To help new visitors to this Website save time by seeing just those posts that have gained the most interest, here is the first of what will be a series of periodic lists, and on this occasion these five are from the 71 topics posted so far (use the ‘Archives’ or ‘Categories’ in the right-hand sidebar to view more):
Hazard awareness has always been of massive importance in safe driving and has been a critical component of true advanced driving since the inception of the System of Car Control by the police in Britain, an astonishing 82 years ago, in 1935. This is the sole driving system taught by Advanced Drivers of North America [ADA/ADoNA], since the corporation’s own inception (without the word ‘North’), back in 2006.
This NHTSA research represents a major breakthrough of great importance to improved safety for America’s young drivers, and we strongly hope to see a system put in place for all young drivers to get the benefit of relevant training. Here is an excerpt from the paper:
Previous research suggests newly licensed teen drivers often fail to anticipate where unexpected hazards might materialize. One training program designed to address these apparent deficiencies in knowledge and skills that has shown promise in previous tests is the Risk Awareness and Perception Training (RAPT) program. This project updated RAPT using high definition video and computer simulations to create a more interactive and realistic program. Researchers evaluated the modified program’s impact on the behaviors of novice and experienced drivers through the use of a computer-based test and during on-road drives in live traffic on a pre-defined route. Both the novice and experienced driver RAPT-trained groups showed substantial improvement in performance from pre- to post-test with the RAPT trainees hitting almost all of the targets during the computer post-test. The performance differences extended to the eye-tracker data arising from the on-road drives. The RAPT-trained groups hit significantly higher numbers of total primary targets and percentages of targets compared to the control groups. The study also employed a “Think Aloud,” or commentary driving, data collection effort. This data collection approach did not reveal any performance differences among the training groups. This study also included a persistence measure using the computer assessment one month after training. Results showed the RAPT-trained groups’ target hit rates decreased from the initial post-test to the persistence measure but remained above their baseline hit rates and above the control groups’ persistence measure hit rates.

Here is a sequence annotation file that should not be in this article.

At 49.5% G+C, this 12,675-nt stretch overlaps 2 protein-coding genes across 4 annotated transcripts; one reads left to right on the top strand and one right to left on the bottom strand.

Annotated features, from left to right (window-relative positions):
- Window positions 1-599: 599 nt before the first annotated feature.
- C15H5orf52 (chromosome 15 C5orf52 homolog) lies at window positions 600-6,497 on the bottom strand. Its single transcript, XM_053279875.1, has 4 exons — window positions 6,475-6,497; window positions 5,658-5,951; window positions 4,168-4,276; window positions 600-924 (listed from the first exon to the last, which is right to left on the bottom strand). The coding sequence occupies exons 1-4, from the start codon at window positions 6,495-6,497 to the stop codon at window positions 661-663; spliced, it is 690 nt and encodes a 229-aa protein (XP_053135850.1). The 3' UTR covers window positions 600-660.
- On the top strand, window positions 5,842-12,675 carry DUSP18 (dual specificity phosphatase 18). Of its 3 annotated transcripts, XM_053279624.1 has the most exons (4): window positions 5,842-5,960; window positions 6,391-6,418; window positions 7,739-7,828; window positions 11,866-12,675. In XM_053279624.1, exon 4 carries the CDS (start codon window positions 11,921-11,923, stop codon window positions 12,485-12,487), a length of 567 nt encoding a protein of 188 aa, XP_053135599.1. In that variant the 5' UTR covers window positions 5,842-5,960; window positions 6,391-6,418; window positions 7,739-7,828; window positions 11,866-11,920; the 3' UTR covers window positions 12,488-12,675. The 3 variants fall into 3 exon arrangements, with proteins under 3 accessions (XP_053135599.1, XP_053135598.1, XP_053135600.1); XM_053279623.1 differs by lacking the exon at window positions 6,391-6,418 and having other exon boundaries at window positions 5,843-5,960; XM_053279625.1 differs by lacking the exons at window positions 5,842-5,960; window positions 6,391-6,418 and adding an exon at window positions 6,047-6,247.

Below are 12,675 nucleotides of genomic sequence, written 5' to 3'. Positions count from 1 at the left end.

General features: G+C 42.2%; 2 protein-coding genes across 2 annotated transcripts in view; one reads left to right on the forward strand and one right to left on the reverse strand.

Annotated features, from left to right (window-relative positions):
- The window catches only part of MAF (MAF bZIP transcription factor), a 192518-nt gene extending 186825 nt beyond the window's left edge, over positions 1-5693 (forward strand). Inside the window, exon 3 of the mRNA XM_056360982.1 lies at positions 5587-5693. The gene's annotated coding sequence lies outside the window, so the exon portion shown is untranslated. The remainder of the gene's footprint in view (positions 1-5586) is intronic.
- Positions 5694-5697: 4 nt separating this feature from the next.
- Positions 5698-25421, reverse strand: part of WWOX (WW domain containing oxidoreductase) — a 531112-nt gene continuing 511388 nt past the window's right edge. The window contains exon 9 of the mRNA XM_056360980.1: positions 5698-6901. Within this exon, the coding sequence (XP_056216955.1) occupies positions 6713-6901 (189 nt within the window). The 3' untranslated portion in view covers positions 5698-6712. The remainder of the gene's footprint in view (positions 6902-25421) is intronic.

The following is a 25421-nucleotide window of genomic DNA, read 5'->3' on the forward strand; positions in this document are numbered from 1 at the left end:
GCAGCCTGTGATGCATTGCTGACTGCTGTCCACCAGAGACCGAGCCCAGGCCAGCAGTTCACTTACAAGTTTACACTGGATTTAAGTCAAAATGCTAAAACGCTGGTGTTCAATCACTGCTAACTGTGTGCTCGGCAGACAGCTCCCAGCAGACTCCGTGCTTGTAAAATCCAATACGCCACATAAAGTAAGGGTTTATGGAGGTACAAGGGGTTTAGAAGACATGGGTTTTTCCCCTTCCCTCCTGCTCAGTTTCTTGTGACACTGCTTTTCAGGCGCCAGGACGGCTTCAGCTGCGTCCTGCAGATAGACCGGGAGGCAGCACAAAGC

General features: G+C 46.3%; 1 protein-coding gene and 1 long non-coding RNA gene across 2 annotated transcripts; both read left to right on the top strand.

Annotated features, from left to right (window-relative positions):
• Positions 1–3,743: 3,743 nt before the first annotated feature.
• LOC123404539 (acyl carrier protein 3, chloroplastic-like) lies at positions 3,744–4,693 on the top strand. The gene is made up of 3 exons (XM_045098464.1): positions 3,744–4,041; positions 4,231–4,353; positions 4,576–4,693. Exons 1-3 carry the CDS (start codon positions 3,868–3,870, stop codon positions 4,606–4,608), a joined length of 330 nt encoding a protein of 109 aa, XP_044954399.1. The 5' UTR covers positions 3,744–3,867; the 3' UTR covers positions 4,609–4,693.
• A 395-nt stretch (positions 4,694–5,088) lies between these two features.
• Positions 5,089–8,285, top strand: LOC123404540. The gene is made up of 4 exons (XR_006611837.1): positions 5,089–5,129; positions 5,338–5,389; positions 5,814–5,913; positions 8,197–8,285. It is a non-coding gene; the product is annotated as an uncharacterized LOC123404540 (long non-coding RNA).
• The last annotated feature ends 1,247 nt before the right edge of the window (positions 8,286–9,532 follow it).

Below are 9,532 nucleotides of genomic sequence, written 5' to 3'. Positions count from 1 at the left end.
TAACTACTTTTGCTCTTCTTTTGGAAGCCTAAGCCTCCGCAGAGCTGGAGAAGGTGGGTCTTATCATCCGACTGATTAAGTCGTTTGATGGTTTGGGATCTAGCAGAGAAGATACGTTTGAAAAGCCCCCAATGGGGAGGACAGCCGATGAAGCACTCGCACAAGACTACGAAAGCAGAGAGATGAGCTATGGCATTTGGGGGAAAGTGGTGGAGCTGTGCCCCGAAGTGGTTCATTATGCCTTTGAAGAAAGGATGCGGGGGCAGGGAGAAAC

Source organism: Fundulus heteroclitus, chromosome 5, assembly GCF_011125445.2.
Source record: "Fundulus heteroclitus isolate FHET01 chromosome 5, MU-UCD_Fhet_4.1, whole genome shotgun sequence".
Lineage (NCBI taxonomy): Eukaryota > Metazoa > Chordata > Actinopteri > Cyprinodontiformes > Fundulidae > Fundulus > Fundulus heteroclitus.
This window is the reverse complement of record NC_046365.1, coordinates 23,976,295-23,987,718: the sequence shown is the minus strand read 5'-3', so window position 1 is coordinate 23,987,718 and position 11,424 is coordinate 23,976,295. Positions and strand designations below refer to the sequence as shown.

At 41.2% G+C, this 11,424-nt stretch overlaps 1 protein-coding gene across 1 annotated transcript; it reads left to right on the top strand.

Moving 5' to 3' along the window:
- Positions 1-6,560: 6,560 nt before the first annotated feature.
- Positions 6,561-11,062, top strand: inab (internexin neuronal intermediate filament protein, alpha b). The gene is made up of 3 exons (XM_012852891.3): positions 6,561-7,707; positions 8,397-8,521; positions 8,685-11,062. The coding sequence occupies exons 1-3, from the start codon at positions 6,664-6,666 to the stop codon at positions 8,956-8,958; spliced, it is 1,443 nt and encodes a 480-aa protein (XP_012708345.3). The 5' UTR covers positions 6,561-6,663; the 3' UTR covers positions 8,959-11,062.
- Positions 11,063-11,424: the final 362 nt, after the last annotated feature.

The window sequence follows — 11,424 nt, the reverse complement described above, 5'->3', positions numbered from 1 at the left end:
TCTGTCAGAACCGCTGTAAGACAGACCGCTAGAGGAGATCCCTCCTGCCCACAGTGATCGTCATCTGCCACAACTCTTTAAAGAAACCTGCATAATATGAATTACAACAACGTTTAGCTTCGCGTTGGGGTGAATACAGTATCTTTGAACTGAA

On this ADoNA website you are currently viewing, you will also find a wealth of free, additional research-based and best-practice based information with which to support your team of business drivers and help maximize their safety.
This video is a classic example of someone who doesn’t even notice that a traffic light has been on red for a significant time.
Such behavior is commonly indicative of distracted driving. Bear in mind that hard braking or swerving under these sort of circumstances might stop your car being hit by the red light runner but equally might result in you having a collision with a third vehicle. So the rather obvious question is how do you and/or your employees protect yourselves from being in a collision in any circumstances similar to this if — in this instance — you are one of the drivers who is making a left turn?